Ever seen the movie Coming to America with Eddie Murphy and Arsenio Hall? Sure you have -- it's a classic. Ok, so then you remember the scene when Eddie Murphy doubles as Randy Watson, the lead singer of "Sexual Chocolate, "and gives a nails-on-the-chalkboard rendition of Whitney Houston's "Greatest Love of All" to a slow-clapping audience. Love the movie, love the scene, and I just happen to be a karaoke-lover, so what better stage name for me to choose than "Sexual Chocolate"? Every time I get up to sing karaoke, no matter where I am (church, a kid's birthday party, Grandma and Grandpa's 200th anniversary), I sing my song with gusto, and when it's over, I do a sort of Saturday Night Live Molly Shannon "superstar" pose while yelling "Sexual Chocolate!" It's a crowd-pleaser.
When I think back to where my love of singing began, it had to have started with my mom, who starred in all sorts of hometown musicals as a child and teenager. She'd always regretted missing the Boat to Stardom, so she tried to pass on her "star" qualities to her kids. By the time I was 9 years old, I knew the words to songs from Hello Dolly, Evita, Sound of Music (who didn't?), West Side Story, Fiddler on the Roof, and many, many other musicals.
When I was older and actually allowed to listen to the radio (I grew up without TV or radio until I was around 12), I devoted myself to learning all the words to every current hit on Rick Dees' Weekly Top 40. I would get a blank tape and sit in front of the stereo for hours recording songs; then I would WRITE DOWN the lyrics to each song; then I would read and re-read until I had them memorized. I was a huge dork in high school, so I really didn't have anything better to do. However, I did feel pretty cool when I was the only one in all of Catholic Central High School's 9th grade class who was able to rap every single word of LL Cool J's "I Need Love" at the freshman dance. (When I'm alone in my room / Sometimes I stare at the wall/And in the back of my mind/I hear my conscience call/Tellin' me I need a girl who's as sweet as a dove/For the first time in my life, I see I need love). Boo-yeah! Take that, popular kids! Who's the dork NOW, huh? Not THIS guy.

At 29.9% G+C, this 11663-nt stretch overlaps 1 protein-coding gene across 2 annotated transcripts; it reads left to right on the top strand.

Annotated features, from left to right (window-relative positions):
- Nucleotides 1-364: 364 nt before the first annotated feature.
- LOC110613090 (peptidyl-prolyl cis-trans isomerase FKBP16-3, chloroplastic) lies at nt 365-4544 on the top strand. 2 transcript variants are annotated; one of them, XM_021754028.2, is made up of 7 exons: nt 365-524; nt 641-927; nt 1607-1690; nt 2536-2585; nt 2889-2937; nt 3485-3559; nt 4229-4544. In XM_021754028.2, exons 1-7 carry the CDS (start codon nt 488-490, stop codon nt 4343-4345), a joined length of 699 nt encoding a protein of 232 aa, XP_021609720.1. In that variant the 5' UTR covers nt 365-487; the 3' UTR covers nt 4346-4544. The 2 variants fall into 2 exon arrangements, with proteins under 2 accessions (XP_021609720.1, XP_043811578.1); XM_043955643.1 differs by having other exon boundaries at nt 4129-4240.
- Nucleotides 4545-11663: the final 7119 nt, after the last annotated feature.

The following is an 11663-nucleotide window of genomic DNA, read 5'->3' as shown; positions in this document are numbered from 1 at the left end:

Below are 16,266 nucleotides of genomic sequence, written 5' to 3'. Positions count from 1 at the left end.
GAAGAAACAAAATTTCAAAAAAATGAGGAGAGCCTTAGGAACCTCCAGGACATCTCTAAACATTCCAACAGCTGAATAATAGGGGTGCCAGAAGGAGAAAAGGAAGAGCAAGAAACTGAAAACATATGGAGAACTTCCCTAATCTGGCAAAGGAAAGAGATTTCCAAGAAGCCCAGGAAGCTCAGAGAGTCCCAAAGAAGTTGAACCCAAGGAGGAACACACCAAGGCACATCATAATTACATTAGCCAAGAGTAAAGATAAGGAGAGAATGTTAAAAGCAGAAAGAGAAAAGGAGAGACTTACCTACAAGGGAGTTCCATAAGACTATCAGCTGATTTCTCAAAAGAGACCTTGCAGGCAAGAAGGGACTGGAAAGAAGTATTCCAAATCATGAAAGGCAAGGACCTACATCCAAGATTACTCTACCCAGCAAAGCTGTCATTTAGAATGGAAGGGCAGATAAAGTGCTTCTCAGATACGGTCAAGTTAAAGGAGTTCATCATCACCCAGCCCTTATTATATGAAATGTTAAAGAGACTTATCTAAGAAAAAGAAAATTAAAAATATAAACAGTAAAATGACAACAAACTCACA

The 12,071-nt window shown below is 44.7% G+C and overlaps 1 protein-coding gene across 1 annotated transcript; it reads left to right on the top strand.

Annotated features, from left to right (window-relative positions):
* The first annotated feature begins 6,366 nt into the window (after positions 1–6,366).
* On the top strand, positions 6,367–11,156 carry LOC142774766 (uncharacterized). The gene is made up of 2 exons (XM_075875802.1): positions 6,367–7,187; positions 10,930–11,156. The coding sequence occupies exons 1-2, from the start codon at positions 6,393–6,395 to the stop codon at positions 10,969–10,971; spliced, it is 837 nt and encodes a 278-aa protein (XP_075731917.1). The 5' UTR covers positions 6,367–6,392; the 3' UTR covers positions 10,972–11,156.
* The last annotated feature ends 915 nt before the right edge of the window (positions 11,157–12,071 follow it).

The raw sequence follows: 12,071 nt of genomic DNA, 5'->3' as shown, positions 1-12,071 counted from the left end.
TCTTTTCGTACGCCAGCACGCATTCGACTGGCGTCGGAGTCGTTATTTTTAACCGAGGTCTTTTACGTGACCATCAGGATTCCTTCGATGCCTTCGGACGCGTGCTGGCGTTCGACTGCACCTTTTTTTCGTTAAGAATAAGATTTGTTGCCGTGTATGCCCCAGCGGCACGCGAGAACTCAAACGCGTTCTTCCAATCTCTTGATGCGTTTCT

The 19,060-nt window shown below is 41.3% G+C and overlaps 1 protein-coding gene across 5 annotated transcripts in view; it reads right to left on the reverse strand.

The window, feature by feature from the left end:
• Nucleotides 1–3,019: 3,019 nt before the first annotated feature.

I was way too shy back in those days, though, to ever actually get up on a stage and sing. I remember sending in Polaroids of myself wearing my favorite jean dress to a Miss Junior Teen Ohio pageant, and they actually accepted me. (It was probably a money-scamming Ponzi pageant or something like that). Anywho. I was bouncing all around with excitement when I got the letter, until I realized I'd have to come up with a "talent" and perform it in front of a bazillion people. My mom was all like, "Woot, hallelujah, my baby's gonna be a singing star!" And I was all like, "Hell to the no, woman, have you heard me sing?!" I mean, stage presence and lyric memorization was one thing. Singing on key was something totally different. I threw the registration packet away, and sadly, my Boat to Stardom sailed away without me.
Fast forward 14 years. I'm 27 years old, and my dad, quite endearingly, gives me a karaoke machine for Christmas. Did I ask for one? No. Had it ever occurred to me that I secretly wanted one? No. Did I hear the song "Dreamweaver" playing in my head as I removed the last remnants of wrapping paper from its beautiful shiny box? HELL YES. From that day on, me and my karaoke machine was like peas and carrots. When I wasn't at work, the gym, or getting drunk at a bar, you could find me at a little place I liked to call My Room. Alone. Just like LL Cool J. Except I wasn't staring at the wall. I was screeching to Carly Simon's "You're So Vain" while shadowboxing my cheating ex-boyfriend's bloated face. Those were special times for me.
But somewhere around the age of 30, I actually left my room and ventured out into dive bars that were hosting karaoke nights. My husband, Todd, was actually my biggest fan and encouraged me to baby-step my way out of the dark and into the light where my star qualities could be enjoyed by all. I remember the night I belted out my special "You're So Vain" version at a gay bar, which included yelling profanity at the ghost of that same cheating ex-boyfriend in between verses. The crowd loved it. I got a standing ovation. (Ok, they were ALREADY standing because it was so crowded in there, but I'm telling you, they loved it).
Today, I'm a stay-at-home-mom of three boys under the age of 7. My karaoke machine died a long time ago, and even though I wept at its funeral, I realized that it was its time to go. There is no place for a karaoke machine in a home full of animals, I mean young boys. Every time I got it out to "practice," the microphones were slobbered on, the CDs were used as Frisbees, and since I'm being honest -- my kids made for a shitty audience. Now my karaoke opportunities are relegated to occasional nights out on the town (translation: strip mall karaoke bars in Suburbia), and my annual self-promoted birthday celebration which I have dubbed "KaraokeFest." I never did earn passage on that Boat to Stardom. But I did buy an inflatable Wal-Mart raft to hitch myself up and float alongside it. My boat even has a name: Sexual Chocolate.
This story was originally posted on http://www.bigtopfamily.com.